It is usually the case, although not a requirement of the statutory rules, that the claimant company will pay the surrendering company for the loss received up to an amount of the tax saved. Assuming a UK corporation tax rate of 20%, the claimant company will pay the surrendering company 20% of the losses surrendered. Any such payment is ignored for tax purposes, so it will not be taxable as income earned by the surrendering company or deductible as an expense against profits for the claimant company.

From the surrendering company's perspective, a surrender of group relief transforms a loss that it would otherwise have to carry forward and use in later years into an immediate cash sum. From the claimant company's perspective the transaction is economically neutral - the group relief cancels out its corporation tax bill, so it effectively pays the tax it would have paid to HMRC to its fellow group member.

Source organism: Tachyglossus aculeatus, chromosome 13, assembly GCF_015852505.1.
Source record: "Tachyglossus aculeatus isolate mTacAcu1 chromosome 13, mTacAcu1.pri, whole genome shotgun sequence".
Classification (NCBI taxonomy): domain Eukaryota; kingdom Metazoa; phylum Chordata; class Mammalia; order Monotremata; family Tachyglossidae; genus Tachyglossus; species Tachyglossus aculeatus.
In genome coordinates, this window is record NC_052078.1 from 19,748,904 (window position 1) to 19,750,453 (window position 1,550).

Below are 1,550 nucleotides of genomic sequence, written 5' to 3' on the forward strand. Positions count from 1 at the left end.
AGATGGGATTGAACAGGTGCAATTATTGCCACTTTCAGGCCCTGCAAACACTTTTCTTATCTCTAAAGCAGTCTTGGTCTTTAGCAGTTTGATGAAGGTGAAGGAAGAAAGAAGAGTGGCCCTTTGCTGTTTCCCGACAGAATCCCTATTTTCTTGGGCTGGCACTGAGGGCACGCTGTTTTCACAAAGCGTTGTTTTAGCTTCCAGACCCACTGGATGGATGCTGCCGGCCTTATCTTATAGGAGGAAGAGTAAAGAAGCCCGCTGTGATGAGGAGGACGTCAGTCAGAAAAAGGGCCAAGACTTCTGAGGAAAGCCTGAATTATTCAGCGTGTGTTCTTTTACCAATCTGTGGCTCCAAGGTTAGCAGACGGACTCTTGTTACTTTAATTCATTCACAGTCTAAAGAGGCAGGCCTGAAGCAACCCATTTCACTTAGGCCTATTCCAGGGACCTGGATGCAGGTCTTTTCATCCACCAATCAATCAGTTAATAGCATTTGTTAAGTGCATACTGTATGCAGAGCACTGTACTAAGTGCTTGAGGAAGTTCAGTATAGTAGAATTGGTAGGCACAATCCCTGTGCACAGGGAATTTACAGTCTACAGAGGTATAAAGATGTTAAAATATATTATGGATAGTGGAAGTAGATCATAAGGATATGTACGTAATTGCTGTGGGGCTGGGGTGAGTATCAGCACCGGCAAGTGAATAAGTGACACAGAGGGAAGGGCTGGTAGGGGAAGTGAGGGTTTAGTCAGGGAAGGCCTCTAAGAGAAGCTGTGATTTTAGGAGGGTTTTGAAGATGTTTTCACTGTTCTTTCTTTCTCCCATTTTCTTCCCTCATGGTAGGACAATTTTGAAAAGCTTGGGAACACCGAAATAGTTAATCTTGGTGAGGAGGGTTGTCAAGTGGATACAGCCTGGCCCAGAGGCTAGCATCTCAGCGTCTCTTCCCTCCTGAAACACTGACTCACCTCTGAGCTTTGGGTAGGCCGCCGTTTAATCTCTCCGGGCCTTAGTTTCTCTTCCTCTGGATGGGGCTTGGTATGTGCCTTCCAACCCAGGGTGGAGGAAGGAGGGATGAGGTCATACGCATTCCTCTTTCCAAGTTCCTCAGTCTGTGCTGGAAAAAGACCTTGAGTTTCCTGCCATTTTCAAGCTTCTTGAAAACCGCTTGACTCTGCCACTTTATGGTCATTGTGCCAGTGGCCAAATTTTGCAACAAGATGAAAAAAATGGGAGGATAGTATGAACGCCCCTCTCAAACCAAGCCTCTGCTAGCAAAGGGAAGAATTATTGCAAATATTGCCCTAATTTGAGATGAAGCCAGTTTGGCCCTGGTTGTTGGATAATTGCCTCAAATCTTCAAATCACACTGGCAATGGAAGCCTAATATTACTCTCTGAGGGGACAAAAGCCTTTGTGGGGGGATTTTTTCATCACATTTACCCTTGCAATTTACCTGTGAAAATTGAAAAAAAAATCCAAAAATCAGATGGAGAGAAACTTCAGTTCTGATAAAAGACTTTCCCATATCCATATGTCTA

In the 2016 Budget, the government announced that from 1 April 2017, new rules will be introduced allowing the surrendering company's losses to be used by more than one company, and against more than one type of income.

In the 2016 Budget it was also announced that from 1 April 2017, companies with profits in excess of £5 million will only be to offset 50% of their profits against losses carried forward. The £5 million profit ceiling will apply per group and not per surrendering company.

What are the conditions for group relief?

The detailed rules are complex, but essentially the surrendering company and claimant company must both be UK based - either by being resident in the UK, or by carrying on a trade through a permanent establishment in the UK. In limited circumstances non-UK resident companies based in, or carrying on a trade in, a European Economic Area territory can surrender group relief to a UK company.